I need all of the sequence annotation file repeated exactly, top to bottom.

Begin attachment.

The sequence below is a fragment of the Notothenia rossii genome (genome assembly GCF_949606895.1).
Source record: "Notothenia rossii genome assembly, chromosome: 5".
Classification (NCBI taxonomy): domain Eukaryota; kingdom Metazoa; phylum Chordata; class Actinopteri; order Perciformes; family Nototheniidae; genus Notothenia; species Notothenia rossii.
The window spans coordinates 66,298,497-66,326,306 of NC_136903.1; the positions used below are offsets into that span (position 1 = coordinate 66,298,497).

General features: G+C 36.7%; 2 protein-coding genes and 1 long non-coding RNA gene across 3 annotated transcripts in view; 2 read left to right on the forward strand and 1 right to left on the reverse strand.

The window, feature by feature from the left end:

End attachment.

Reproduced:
The sequence below is a fragment of the Notothenia rossii genome (genome assembly GCF_949606895.1).
Source record: "Notothenia rossii genome assembly, chromosome: 5".
Classification (NCBI taxonomy): domain Eukaryota; kingdom Metazoa; phylum Chordata; class Actinopteri; order Perciformes; family Nototheniidae; genus Notothenia; species Notothenia rossii.
The window spans coordinates 66,298,497-66,326,306 of NC_136903.1; the positions used below are offsets into that span (position 1 = coordinate 66,298,497).

General features: G+C 36.7%; 2 protein-coding genes and 1 long non-coding RNA gene across 3 annotated transcripts in view; 2 read left to right on the forward strand and 1 right to left on the reverse strand.

The window, feature by feature from the left end: